We are a commune of inquiring, skeptical, politically centrist, capitalist, anglophile, traditionalist New England Yankee humans, humanoids, and animals with many interests beyond and above politics. Each of us has had a high-school education (or GED), but all had ADD so didn't pay attention very well, especially the dogs. Each one of us does "try my best to be just like I am," and none of us enjoys working for others, including for Maggie, from whom we receive neither a nickel nor a dime. Freedom from nags, cranks, government, do-gooders, control-freaks and idiots is all that we ask for.
With two criminal parents, no surprise he made the wrong turn. Still, a great talent. I'd like to own one of his Picassos.
He's now an excellent forgery-detector because he knows the artists, and knows forgery, from the inside-out. A highly-talented and charming sociopath.
One of the world's most notorious art forgers, Guy Ribes is profiled in this documentary. For over three decades, Ribes has scored major deals selling works by Picasso, Matisse, and other legends, with a twist: Ribes himself painted the facsimile works himself. Fake heirs, ruthless dealers, and more - it's all here in the life of Guy Ribes, a Genuine Forger.
This makes me curious. Did any of his customers buy a forgery simply for the pleasure of owning a copy of a great painting? For example, a perfect copy of the Mona Lisa would still look good over the fireplace. And if that's true, then what's the difference between a copy and a forgery? I suppose a forgery is a copy that people think is the original.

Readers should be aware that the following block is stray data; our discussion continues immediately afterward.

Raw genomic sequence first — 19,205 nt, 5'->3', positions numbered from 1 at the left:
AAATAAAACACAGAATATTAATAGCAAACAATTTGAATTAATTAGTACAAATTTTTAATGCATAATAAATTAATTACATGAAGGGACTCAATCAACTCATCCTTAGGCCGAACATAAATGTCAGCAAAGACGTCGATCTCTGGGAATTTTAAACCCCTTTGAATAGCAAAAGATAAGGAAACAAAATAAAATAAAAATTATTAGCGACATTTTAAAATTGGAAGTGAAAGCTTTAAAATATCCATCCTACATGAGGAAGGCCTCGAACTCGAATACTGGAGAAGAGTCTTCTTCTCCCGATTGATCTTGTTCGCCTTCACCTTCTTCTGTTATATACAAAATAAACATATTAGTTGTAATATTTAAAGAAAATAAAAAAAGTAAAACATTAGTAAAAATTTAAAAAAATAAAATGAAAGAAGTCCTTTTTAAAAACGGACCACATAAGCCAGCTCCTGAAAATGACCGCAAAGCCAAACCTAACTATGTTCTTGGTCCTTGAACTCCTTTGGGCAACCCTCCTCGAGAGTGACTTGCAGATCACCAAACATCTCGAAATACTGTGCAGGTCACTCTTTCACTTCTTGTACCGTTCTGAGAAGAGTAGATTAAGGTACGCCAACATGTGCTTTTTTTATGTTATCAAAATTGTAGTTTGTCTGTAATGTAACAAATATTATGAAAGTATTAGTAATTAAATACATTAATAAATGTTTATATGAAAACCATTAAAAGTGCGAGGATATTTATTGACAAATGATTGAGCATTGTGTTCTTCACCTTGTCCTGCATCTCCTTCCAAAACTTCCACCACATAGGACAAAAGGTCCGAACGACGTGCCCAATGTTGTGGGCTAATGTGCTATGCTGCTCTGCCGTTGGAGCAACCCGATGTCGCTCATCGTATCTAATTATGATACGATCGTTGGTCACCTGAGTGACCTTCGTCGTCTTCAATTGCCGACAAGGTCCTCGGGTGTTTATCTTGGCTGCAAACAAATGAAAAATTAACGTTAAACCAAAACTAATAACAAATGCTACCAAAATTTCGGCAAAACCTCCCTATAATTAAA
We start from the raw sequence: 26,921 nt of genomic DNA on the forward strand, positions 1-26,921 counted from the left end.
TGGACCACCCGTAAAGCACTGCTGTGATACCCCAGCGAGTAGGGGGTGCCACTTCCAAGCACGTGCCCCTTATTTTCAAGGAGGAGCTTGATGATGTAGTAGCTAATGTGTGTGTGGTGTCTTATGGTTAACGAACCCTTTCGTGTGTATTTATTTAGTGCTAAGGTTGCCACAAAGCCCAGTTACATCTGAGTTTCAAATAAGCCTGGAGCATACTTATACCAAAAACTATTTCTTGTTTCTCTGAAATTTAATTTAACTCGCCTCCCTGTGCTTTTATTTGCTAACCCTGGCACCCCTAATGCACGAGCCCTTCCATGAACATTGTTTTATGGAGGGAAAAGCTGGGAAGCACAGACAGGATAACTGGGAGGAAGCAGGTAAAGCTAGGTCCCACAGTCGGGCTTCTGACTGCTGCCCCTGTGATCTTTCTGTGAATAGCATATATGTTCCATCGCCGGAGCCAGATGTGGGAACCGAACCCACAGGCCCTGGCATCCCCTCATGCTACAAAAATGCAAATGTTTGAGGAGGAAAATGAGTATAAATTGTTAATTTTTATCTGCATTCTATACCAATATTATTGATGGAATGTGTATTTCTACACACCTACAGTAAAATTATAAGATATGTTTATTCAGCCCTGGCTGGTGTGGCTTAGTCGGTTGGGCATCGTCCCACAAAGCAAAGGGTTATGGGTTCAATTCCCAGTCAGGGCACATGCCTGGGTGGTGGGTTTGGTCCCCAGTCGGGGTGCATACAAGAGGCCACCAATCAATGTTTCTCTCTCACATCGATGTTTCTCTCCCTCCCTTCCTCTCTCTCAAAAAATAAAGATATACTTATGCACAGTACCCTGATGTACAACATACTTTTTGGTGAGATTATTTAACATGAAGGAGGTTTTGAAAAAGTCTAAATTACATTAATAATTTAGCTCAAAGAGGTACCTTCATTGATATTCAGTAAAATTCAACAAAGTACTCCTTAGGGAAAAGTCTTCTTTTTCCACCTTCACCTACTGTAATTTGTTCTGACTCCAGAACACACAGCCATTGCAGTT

As a financial investment, of course, you would want the original, because it is scarce. But for aesthetic enjoyment, either an original or a copy would do.
Further along these lines, why don't we have museums all over the world full of forgeries? I would love to see the Mona Lisa in San Francisco, and I don't care if it's the original. In fact, I could imagine forgeries of all the great paintings, in museums everywhere. There could be a Van Gogh museum in New York, L.A., Chicago, and Houston all with perfect forgeries; and people would love it.
I guess Bill Gates and you think alike. Stories of the plans Bill Gates' house when he was building it included putting LCD monitors all over his house where he supposedly displayed images of great works of art.
While I don't disagree with you (or Gates) about displaying works of art - it's what it looks like that's important - I think it would be creepy somehow if I hung a copy of the Mona Lisa on my wall. It would be almost like I was lying or maybe highly presumptuous. Hanging a copy in a museum and labeled as such would be ok but I'm not sure that would be a good draw... but then, maybe it would!
I guess it comes down to why we own or look at "art." If you enjoy a painting for the way it looks what difference can it make whether it's the original or not? If you want a painting for bragging rights which seems to be the most common reason people buy well-known paintings then a forgery is a problem. But then it's only a problem if everyone knows it's a forgery. I've read that over half the attributed paintings in museums and galleries are fakes, the experts either know or suspect they are fakes but no one wants to upset the big art marketplace by admitting they can't tell an original from a fake.